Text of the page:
After a typical old-fashioned Canadian winter (aka freakin’ cold!), we started planning Elmbank Children’s Garden and the soil was still frozen. Last year a lot was accomplished in terms of clearing the space, setting proper raised beds and mulching the paths which makes it easier and pleasant to work. As you may read in previous blog entries, the garden had an amazing late harvest last year and we are thrilled to start earlier this season for students to get to see the process of setting up and starting to plant before summer vacations begin.
First we needed to pick up garbage that was blown into the garden. The fence also needed to be fixed.
Some beds needed to be cleaned from last year’s planting.
Hay indicates there’s garlic planted there. Hay helps to keep the soil moist and moderates soil temperatures. Three half beds have garlic planted.
We had the chance to save seeds of the marigolds that were in some of the beds.
Sage is an amazing perennial plant with a lot of culinary and medicinal purposes.
When starting a garden it is easy to get a bit overwhelmed about how to start, maintain and produce fruits and veggies for you and your friends or family to consume. Here are some tips to successfully grow veggies and enjoy your time in the garden.
- Consider the amount of time you will dedicate to your garden. This will help you decide how much and how many different crops you will plant.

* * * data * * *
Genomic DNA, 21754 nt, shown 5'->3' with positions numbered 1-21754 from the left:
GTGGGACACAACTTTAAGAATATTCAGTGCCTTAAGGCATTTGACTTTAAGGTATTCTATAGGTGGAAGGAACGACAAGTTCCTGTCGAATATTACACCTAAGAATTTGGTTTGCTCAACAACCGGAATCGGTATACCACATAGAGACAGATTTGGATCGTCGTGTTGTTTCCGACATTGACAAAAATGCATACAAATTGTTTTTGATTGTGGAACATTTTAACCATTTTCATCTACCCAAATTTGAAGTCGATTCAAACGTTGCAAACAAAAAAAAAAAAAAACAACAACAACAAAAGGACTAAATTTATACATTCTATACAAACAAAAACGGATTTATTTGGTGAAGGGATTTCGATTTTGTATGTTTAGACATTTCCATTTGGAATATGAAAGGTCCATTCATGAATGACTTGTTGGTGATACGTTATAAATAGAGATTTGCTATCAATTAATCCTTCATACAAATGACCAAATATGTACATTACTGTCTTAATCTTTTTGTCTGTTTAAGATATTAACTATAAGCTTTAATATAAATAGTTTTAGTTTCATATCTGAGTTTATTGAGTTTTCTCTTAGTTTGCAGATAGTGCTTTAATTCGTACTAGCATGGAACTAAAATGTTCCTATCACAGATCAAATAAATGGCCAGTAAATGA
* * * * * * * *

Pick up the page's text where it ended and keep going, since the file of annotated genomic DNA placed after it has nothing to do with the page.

- Think about the food you eat. Choose fruits and veggies that you, your friends and/or family will enjoy and eat ravenously
- For those new gardeners, start with a small amount of plants. A common mistake is to start with too many plants or too big of a garden
- Plan your garden on graph paper, mark each plant on scale to allow proper spacing or you can also find various apps online. It will also give you an idea of how many seeds you need and how it will look
- After purchasing your seeds, check dates of maturity in the seed catalog. With this information you can plan for second crops
- In very general terms, plants need at least 6 hours of sunlight a day. Leafy vegetables will tolerate less sunlight (lettuce, spinach, parsley, etc) while plants that give fruits or roots need more (tomatoes, peppers, carrots, onions)
- As a guide to planning, the following lists will help decide space allotments:
- Sow or plant in cool weather: Beets/chard, cabbage/broccoli, Brussels sprouts, lettuce, onions, parsley, peas, radishes, spinach, turnips
- Sow or plant in warm weather: Beans, carrot, corn, cucumbers, eggplant, peppers, squash, tomatoes, melons, okra
- One crop a season (space take-uppers and slow growers): corn, eggplant, melons, leeks, peppers, tomatoes, summer squash, winter squash, New Zealand spinach, potatoes.
- Re-sowers (more than one crop a season): beans, beets, carrots, cabbage family, kohlrabi, lettuce, radishes, rutabagas, spinach, turnips.